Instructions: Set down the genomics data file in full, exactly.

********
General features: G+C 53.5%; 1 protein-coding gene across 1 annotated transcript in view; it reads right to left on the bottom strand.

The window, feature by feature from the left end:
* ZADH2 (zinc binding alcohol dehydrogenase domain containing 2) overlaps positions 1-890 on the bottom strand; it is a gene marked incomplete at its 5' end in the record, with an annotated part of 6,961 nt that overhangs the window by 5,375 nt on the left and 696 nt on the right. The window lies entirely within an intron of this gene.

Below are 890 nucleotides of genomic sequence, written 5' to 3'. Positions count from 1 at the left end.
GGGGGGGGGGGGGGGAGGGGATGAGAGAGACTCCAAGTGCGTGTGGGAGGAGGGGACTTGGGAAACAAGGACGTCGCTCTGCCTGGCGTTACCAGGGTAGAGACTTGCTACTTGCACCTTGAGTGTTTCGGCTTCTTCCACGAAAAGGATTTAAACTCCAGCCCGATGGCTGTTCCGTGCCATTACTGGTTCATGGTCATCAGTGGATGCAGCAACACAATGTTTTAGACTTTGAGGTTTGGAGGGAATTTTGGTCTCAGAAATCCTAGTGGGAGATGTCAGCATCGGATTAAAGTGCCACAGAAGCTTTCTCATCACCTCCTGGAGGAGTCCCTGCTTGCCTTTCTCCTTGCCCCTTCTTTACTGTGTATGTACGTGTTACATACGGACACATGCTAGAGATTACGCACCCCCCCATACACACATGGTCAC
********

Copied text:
General features: G+C 53.5%; 1 protein-coding gene across 1 annotated transcript in view; it reads right to left on the bottom strand.

The window, feature by feature from the left end:
* ZADH2 (zinc binding alcohol dehydrogenase domain containing 2) overlaps positions 1-890 on the bottom strand; it is a gene marked incomplete at its 5' end in the record, with an annotated part of 6,961 nt that overhangs the window by 5,375 nt on the left and 696 nt on the right. The window lies entirely within an intron of this gene.

Below are 890 nucleotides of genomic sequence, written 5' to 3'. Positions count from 1 at the left end.
GGGGGGGGGGGGGGGAGGGGATGAGAGAGACTCCAAGTGCGTGTGGGAGGAGGGGACTTGGGAAACAAGGACGTCGCTCTGCCTGGCGTTACCAGGGTAGAGACTTGCTACTTGCACCTTGAGTGTTTCGGCTTCTTCCACGAAAAGGATTTAAACTCCAGCCCGATGGCTGTTCCGTGCCATTACTGGTTCATGGTCATCAGTGGATGCAGCAACACAATGTTTTAGACTTTGAGGTTTGGAGGGAATTTTGGTCTCAGAAATCCTAGTGGGAGATGTCAGCATCGGATTAAAGTGCCACAGAAGCTTTCTCATCACCTCCTGGAGGAGTCCCTGCTTGCCTTTCTCCTTGCCCCTTCTTTACTGTGTATGTACGTGTTACATACGGACACATGCTAGAGATTACGCACCCCCCCATACACACATGGTCAC